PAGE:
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Jumping Clinic

George Morris critiques a young rider.

This young rider also is showing an exemplary leg and seat, though I’d like to see her correct the roach in her back to avoid developing a bad habit at such an early stage in her riding career.

Her heel is down, her ankle is flexed and her toes are turned about 15 degrees, which is within the acceptable 15 to 45 degrees. If her toes were any more parallel, they could start to force her calf off the pony. The calf is a communicator for impulsion, straightness, bending and lateral movements. The rider looks as if she is riding with a safety stirrup, which is acceptable for this age. Her stirrup is short, which is good because this pony is a big jumper and she is able to stay with him.

She is not jumping ahead or dropping back. Her back is roached, partly because of her size and partly because of her pony’s big jump. She needs to focus on fixing it on the flat and over crossrails because it’s a weak aid and unsightly. She’s using a short crest release to support her upper body in her hands and she’s yielding to her pony’s mouth with a soft rein. It’s a beautiful position for her hands at this stage. The crest release is often criticized, but it’s not the end all or last chapter—it’s a very practical technique.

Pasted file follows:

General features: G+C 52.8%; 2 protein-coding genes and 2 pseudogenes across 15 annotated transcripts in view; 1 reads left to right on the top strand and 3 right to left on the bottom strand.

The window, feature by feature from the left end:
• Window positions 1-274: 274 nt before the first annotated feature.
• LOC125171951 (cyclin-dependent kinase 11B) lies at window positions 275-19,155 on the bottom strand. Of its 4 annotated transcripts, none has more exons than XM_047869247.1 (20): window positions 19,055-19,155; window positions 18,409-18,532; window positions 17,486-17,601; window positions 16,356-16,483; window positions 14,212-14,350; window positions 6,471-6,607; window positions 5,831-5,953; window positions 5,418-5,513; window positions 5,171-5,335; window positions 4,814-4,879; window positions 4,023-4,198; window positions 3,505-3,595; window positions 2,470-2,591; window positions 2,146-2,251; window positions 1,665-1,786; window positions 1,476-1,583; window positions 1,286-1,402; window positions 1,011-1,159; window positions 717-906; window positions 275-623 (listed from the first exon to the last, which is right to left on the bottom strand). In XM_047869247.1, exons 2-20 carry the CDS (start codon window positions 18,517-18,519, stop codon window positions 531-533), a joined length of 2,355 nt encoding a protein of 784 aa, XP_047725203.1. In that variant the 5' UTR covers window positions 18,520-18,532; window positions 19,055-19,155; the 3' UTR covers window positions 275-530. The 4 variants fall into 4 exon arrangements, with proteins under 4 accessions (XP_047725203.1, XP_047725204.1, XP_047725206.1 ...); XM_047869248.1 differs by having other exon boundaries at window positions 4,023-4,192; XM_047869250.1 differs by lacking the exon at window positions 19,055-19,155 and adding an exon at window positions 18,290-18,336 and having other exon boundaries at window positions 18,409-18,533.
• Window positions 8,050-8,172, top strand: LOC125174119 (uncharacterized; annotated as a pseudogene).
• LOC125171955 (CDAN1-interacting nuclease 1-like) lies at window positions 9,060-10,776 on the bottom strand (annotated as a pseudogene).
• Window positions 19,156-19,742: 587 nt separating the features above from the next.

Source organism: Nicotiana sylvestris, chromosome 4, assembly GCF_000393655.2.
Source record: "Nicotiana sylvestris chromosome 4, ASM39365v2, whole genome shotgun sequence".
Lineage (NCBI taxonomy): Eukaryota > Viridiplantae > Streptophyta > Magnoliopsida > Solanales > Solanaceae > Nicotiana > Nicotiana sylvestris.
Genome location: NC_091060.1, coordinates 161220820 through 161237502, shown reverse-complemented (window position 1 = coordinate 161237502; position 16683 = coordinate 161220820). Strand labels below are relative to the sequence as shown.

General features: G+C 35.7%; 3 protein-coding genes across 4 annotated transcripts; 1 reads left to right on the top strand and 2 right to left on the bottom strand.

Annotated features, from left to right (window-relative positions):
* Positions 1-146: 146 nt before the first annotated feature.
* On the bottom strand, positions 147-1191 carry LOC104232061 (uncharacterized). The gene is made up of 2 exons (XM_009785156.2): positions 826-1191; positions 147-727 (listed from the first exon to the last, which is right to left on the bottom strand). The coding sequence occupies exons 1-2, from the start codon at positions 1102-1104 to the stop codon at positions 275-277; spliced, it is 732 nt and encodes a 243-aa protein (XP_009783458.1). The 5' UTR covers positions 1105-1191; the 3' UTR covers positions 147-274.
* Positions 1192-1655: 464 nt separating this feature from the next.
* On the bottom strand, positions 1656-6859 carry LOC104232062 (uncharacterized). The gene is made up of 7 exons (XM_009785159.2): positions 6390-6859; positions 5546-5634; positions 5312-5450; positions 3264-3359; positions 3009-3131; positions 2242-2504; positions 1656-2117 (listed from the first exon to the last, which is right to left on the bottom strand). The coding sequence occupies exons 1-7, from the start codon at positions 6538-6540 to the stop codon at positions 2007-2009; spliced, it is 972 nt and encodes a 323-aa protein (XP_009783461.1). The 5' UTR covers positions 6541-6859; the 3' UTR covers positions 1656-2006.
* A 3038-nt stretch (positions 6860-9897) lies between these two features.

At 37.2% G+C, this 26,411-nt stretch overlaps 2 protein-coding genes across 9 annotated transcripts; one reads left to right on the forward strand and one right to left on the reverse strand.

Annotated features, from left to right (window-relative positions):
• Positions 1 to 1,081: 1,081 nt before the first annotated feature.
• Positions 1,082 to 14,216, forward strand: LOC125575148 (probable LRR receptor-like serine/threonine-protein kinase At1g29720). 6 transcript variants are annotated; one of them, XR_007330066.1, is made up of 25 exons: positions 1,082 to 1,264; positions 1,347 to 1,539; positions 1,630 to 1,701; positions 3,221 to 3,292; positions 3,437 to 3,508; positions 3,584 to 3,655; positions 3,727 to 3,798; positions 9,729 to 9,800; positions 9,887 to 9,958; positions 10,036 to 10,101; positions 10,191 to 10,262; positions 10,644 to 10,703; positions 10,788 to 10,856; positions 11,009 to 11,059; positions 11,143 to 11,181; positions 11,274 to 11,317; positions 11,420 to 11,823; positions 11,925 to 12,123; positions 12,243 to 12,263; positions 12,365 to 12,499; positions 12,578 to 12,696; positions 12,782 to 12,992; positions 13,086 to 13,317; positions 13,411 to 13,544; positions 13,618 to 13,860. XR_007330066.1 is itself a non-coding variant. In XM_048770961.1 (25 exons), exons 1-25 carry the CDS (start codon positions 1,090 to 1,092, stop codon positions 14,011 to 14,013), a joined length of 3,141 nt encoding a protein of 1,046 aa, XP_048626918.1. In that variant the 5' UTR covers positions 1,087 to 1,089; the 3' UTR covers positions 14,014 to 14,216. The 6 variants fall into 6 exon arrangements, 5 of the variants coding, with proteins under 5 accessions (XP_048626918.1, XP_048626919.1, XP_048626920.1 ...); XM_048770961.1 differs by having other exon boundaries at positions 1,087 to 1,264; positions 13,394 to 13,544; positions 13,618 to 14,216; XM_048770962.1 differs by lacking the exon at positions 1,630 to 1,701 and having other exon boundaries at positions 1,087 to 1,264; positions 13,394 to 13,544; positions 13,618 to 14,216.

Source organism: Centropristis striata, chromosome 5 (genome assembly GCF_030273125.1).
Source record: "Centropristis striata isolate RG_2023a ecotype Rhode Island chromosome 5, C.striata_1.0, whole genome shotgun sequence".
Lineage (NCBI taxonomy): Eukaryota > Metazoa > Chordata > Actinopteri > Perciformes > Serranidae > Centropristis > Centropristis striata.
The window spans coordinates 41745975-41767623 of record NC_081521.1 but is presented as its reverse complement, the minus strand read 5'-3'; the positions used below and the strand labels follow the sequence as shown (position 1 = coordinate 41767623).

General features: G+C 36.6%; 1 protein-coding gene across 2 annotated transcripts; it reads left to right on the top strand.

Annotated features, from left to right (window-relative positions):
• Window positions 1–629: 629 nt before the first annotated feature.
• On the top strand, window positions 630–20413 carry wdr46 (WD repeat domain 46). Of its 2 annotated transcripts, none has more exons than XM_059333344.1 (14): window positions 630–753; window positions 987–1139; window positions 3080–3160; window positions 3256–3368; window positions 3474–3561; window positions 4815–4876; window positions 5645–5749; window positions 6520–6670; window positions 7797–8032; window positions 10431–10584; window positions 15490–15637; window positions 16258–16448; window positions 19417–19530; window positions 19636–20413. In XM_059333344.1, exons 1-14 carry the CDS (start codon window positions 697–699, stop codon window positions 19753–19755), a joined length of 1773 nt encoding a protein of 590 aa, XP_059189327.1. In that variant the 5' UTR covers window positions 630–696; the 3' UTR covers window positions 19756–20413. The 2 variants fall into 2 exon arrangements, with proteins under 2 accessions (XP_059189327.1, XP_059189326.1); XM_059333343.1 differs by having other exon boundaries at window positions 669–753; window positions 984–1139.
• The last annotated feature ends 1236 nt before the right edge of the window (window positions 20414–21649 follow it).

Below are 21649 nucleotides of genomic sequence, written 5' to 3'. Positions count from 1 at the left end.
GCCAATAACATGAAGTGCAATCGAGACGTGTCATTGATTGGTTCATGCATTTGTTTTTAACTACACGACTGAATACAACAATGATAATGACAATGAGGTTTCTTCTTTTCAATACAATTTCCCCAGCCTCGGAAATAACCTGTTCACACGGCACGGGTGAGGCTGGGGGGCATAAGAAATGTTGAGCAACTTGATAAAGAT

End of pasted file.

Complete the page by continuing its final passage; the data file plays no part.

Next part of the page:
This is a super pony who is jumping a foot over this rolltop. His knees are up and symmetrical, though he’s a little loose below them. He’s also round and dropping his head, demonstrating a lovely arc.

He is beautifully cared for and his tack is neat and clean. The rider is also turned out beautifully and appropriately for her age. What I dislike about this fence and hunter courses today in general is the amount of ground lines and fill that is in front of the fences. The rolltop would be ample enough ground line. I don’t understand this obsession with ground lines in the hunter ring. 

This article originally appeared in the January 2017 issue of Practical Horseman.

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